A simple prayer changed the trajectory of Chaplain Shelby Smith’s life. For 19 years, Smith served at a church in Little Rock. After studying a passage in the Old Testament, he found himself realizing there may still be work to be done outside of his church. While he was feeling fulfilled, he felt called to a new adventure. “So I simply prayed, ‘Lord, if there’s a new adventure out there for me, I am open. I am open to it, where as I hadn’t been open before,’” he said. Six weeks after praying those words, his phone rang, and at the beginning of 2019, Smith came onboard as the new hospital chaplain for Arkansas Heart Hospital.
Smith has the unique perspective of meeting not only with patients, but also their families.
“We get guests here in various emotional states. They are here because there is some issue with their health. There are some where those issues are very serious and those, oftentimes, have fears and concerns about the outcome of their visit here. We have some that are fearful & others that are confident because of where they stand in their life and feel they have things in order. There are some who wonder about whether or not they have their life in order from a spiritual perspective,” Smith said. Many times, it’s the patient’s family who needs someone to pray with them, listen to them or walk with them through the illness of a loved one.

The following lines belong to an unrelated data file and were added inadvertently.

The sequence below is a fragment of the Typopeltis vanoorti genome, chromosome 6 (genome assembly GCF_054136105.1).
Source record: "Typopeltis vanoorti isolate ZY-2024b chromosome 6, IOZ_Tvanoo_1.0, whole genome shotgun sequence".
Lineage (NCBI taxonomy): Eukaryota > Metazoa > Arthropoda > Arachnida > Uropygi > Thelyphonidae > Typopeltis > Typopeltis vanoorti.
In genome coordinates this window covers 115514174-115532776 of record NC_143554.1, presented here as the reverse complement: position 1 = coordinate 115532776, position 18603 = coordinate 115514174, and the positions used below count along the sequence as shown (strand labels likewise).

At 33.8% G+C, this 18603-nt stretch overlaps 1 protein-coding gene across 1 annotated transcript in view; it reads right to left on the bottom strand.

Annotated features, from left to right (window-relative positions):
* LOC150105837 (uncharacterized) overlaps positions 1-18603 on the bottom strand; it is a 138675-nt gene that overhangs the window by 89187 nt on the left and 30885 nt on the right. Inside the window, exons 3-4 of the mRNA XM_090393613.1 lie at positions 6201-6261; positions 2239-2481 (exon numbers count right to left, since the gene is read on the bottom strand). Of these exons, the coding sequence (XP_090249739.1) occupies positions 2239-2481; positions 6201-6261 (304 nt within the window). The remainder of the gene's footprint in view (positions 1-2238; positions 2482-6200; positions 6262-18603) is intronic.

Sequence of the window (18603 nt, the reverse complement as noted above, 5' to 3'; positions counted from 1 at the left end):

“Sometimes I get to talk to them about other issues. They need a safe place to download, if you will, and I get to be a part of hopefully God’s encouragement to them.”
Our patients come from a variety of faith backgrounds. Whatever faith background they have, Smith helps to facilitate getting the patient in touch with the person they see as their religious leader or spiritual advisor.
Smith is not just available for families and patients – he is a confidential ear to staff at Arkansas Heart Hospital as well. Admittedly he views this role as one of an encourager to the large, diverse staff.
“I get the opportunity to be a sounding board for them; a safe place where they can verbalize their frustrations. I get the opportunity to pray with them and for them.” He aims to help provide balance when pressures of work, home and life get heavy. “To perform at your best, you must have a work and life balance. Our families need us healthy and our work also demands that we perform at a high level as well. Work/life balance is essential in order to achieve this.”
Smith admits that being a hospital chaplain was never a goal of his, but this is exactly where he knows he needs to be for this season of life. “I get to do what I love to do and what I feel God has equipped me to do and they actually pay me for it! Being a member of the staff here at the Heart Hospital is definitely a ‘Get To’ for me and I am enjoying this new season of life.”
To learn more about the exceptional care Arkansas Heart Hospital provides, see why we’ve been rated with five stars by the centers for medicare and medicaid services.